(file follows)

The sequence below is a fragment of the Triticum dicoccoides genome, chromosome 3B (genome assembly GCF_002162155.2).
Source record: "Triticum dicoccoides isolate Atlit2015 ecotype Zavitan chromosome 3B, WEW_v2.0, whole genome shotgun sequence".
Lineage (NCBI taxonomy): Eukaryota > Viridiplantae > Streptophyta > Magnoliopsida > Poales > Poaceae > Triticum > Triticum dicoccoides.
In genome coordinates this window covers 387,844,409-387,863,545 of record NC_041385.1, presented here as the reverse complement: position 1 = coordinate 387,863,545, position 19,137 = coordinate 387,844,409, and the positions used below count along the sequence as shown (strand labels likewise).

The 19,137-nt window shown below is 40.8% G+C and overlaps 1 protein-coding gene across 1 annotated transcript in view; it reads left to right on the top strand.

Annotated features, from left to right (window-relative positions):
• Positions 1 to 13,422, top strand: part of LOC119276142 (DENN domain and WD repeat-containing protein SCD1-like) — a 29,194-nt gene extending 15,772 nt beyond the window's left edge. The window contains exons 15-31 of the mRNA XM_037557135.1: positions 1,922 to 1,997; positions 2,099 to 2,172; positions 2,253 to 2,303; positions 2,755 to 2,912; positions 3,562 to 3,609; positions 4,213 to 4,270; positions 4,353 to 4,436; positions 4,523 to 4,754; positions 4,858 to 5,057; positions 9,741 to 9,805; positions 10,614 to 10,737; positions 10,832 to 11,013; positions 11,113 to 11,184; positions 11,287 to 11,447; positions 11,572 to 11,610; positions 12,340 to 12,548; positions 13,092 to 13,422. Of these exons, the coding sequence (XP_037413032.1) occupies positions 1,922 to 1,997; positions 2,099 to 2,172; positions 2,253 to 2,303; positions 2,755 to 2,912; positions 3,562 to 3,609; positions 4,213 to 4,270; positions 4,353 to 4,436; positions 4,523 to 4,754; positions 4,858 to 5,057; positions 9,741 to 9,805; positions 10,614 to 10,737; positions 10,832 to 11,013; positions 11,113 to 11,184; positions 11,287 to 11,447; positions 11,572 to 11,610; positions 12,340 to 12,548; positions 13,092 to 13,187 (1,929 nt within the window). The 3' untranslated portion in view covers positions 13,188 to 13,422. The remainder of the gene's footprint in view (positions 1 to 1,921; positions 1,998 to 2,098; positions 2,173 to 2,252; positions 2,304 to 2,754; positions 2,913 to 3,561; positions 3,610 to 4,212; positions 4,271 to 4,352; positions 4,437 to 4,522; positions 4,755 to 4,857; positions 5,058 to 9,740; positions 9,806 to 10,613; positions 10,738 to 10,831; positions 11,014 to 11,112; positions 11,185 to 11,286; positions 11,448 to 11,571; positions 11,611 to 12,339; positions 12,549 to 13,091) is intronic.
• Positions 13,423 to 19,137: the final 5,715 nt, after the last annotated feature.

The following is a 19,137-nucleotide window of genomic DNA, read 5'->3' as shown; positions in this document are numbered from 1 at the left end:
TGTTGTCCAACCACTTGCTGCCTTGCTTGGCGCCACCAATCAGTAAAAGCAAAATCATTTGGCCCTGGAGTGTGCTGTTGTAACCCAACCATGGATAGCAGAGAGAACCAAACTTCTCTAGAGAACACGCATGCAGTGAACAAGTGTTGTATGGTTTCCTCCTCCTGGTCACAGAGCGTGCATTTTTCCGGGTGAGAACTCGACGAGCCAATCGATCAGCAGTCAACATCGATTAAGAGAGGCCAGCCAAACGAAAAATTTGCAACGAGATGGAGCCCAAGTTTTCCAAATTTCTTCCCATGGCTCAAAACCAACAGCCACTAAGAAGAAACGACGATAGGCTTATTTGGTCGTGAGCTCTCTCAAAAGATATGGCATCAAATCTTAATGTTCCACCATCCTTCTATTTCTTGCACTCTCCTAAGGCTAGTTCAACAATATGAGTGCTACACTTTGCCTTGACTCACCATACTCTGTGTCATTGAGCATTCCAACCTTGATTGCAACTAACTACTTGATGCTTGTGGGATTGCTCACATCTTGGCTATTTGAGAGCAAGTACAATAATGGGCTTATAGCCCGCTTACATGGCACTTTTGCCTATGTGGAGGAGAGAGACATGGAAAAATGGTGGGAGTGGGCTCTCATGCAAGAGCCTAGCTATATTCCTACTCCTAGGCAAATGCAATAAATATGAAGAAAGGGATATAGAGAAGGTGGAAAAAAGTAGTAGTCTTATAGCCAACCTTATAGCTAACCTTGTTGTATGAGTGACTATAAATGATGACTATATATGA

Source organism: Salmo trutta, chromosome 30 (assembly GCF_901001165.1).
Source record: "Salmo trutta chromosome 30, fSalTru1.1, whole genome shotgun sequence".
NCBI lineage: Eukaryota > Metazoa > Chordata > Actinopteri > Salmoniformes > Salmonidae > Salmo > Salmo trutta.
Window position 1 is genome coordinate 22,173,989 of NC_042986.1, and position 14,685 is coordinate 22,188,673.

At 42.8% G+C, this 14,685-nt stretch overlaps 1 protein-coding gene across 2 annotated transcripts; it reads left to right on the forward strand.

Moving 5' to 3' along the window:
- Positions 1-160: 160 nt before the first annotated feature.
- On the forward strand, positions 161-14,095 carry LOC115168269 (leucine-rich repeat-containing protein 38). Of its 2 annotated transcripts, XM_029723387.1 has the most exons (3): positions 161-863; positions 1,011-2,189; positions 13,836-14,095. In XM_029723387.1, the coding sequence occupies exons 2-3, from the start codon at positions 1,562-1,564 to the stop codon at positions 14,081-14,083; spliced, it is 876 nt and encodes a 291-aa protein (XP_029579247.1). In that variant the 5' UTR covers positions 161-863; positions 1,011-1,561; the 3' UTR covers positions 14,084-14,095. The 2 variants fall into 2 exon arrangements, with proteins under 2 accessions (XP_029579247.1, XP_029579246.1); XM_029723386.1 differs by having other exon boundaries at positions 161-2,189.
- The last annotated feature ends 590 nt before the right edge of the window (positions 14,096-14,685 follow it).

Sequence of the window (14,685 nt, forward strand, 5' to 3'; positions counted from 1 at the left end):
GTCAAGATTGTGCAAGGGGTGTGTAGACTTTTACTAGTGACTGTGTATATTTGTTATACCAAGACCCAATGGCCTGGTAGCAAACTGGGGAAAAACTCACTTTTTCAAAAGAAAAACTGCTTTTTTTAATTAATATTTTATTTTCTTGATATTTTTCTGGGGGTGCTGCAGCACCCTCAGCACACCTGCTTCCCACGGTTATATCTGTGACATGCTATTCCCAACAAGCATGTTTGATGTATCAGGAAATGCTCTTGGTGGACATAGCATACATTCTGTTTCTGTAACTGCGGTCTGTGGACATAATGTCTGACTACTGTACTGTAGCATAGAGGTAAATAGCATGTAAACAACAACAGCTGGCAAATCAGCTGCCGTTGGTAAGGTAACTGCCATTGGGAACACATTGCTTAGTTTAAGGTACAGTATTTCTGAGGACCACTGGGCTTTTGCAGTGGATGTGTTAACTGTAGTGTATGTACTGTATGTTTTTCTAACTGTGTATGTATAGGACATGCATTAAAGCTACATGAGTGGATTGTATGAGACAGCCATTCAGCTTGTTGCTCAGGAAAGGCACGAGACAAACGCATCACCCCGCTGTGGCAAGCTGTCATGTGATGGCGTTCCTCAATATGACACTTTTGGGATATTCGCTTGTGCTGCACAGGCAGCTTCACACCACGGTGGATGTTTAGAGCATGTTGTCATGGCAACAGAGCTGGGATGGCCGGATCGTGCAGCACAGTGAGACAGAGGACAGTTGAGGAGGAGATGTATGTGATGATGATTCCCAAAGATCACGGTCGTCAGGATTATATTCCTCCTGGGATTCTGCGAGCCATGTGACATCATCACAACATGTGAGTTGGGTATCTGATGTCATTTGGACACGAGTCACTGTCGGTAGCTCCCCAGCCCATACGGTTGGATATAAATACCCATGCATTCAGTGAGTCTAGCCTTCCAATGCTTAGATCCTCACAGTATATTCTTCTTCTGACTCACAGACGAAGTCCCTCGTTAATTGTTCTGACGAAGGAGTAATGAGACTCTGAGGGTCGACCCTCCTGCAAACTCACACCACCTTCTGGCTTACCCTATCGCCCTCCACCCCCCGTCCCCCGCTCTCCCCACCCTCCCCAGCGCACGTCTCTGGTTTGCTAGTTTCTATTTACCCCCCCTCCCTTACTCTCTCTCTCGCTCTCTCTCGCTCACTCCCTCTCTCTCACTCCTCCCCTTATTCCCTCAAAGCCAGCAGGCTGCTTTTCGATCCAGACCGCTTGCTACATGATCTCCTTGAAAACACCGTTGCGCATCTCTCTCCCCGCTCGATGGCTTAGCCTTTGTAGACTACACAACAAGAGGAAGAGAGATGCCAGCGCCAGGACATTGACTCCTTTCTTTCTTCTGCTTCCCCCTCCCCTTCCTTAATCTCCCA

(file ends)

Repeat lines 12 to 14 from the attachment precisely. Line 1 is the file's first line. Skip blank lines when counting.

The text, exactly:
Source record: "Salmo trutta chromosome 30, fSalTru1.1, whole genome shotgun sequence".
NCBI lineage: Eukaryota > Metazoa > Chordata > Actinopteri > Salmoniformes > Salmonidae > Salmo > Salmo trutta.
Window position 1 is genome coordinate 22,173,989 of NC_042986.1, and position 14,685 is coordinate 22,188,673.